Why Read Classical Literature? - THE VICTOR DAVIS HANSON (CLIFTON DUNCAN PODCAST 16)


Video from Clifton Duncan


"Victor Davis Hanson is the Martin and Illie Anderson Senior Fellow in Residence in Classics and Military History at the Hoover Institution, Stanford University, a professor of Classics Emeritus at California State University, Fresno, and a nationally syndicated columnist for Tribune Media Services. He's also the Wayne & Marcia Buske Distinguished Fellow in History, Hillsdale College, where he teaches courses in military history and classical culture each fall semester. Additionally, he was awarded the National Humanities Medal in 2007, and the Bradley Prize in 2008, as well as the Edmund Burke Award (2018), William F. Buckley Prize (2015), the Claremont Institute’s Statesmanship Award (2006), and the Eric Breindel Award for opinion journalism (2002). He has written for the New York Times, Wall Street Journal, Los Angeles Times, International Herald Tribune, New York Post, National Review, Washington Times, Commentary, The Washington Post, Claremont Review of Books, American Heritage, New Criterion, Policy Review, Wilson Quarterly, Weekly Standard, Daily Telegraph, and has been interviewed on National Public Radio, PBS Newshour, Fox News, CNN, and C-Span’s Book TV and In-Depth; he's the author of hundreds of articles, book reviews, scholarly papers, and newspaper editorials on matters ranging from ancient Greek, agrarian and military history to foreign affairs, domestic politics, and contemporary culture, and has also written/edited 24 books--his latest being "The Dying Citizen"." from video introduction.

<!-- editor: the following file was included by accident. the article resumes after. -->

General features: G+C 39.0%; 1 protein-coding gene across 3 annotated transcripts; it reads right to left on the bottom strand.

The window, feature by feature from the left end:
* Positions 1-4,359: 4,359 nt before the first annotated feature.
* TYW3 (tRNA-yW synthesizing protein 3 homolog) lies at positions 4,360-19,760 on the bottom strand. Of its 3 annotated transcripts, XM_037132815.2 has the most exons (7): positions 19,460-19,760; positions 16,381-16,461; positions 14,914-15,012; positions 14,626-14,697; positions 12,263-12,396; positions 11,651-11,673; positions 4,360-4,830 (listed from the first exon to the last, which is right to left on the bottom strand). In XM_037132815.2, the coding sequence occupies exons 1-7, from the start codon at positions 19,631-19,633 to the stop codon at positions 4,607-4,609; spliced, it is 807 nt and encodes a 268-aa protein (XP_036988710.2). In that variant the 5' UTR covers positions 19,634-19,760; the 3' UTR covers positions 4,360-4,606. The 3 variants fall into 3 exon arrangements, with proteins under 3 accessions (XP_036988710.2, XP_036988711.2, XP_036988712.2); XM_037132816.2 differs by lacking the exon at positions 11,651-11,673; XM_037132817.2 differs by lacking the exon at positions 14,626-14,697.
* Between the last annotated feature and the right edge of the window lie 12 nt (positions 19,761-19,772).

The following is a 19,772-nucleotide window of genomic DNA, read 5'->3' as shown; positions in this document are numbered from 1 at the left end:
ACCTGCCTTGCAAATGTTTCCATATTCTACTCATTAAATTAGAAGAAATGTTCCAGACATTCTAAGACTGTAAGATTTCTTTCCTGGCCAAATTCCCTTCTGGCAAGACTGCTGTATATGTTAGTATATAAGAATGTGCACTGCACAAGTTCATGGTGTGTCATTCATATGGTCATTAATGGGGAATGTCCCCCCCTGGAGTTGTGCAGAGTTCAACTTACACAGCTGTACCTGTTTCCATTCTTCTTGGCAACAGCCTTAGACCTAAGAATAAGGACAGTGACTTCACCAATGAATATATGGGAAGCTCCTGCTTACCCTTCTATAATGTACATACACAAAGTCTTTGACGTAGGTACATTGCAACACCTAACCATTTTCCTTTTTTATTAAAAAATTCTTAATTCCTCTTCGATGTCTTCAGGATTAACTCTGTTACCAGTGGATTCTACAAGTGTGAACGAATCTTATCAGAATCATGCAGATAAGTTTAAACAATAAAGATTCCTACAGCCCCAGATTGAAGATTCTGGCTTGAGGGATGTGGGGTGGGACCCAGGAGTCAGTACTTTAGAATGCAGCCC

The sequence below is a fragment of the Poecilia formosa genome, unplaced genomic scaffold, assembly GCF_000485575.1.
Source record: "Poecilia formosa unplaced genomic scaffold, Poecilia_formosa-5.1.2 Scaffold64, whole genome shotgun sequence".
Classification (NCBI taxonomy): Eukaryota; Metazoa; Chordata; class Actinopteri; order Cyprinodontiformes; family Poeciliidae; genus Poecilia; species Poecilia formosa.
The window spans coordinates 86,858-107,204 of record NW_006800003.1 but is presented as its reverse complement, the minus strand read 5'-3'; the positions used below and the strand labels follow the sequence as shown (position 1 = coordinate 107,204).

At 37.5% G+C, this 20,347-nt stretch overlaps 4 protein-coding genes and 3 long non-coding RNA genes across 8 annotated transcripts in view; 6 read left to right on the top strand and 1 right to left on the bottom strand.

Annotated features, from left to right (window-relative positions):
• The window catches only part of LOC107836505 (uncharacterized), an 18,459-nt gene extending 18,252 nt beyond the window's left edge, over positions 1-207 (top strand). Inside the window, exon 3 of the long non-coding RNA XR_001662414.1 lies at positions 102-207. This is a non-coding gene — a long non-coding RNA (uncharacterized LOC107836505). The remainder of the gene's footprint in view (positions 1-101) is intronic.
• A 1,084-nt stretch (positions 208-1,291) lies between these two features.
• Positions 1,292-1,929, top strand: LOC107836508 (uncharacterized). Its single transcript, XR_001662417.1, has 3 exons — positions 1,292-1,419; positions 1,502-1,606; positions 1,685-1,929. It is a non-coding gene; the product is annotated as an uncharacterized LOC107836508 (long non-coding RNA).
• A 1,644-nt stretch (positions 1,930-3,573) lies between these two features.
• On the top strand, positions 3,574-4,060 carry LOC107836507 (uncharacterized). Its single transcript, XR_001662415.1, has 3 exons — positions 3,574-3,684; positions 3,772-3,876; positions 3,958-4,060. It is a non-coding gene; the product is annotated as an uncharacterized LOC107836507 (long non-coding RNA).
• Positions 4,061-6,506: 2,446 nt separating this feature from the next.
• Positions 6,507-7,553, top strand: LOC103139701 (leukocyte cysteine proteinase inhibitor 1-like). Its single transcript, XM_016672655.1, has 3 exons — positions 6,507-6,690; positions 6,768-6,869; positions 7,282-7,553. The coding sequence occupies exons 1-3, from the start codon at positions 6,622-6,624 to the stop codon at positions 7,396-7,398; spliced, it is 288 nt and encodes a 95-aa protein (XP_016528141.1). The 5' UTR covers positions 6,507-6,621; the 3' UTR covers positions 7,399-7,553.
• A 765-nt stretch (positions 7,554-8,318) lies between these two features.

"Is technology killing students’ ability to read classical literature?

Caprock Academy, an academically accelerated charter school in Grand Junction, Colo., has the generous policy of giving every student in literature classes new copies of every text studied. (In neighboring public schools, the books are typically loaned to students and must be returned unmarked.) The intent is that Caprock students, many of whom could not otherwise afford to buy the books, begin to build their own personal libraries of great literature and become lifelong readers. The policy also enables students to annotate the texts..." from the article: Homer Meets Generation Z


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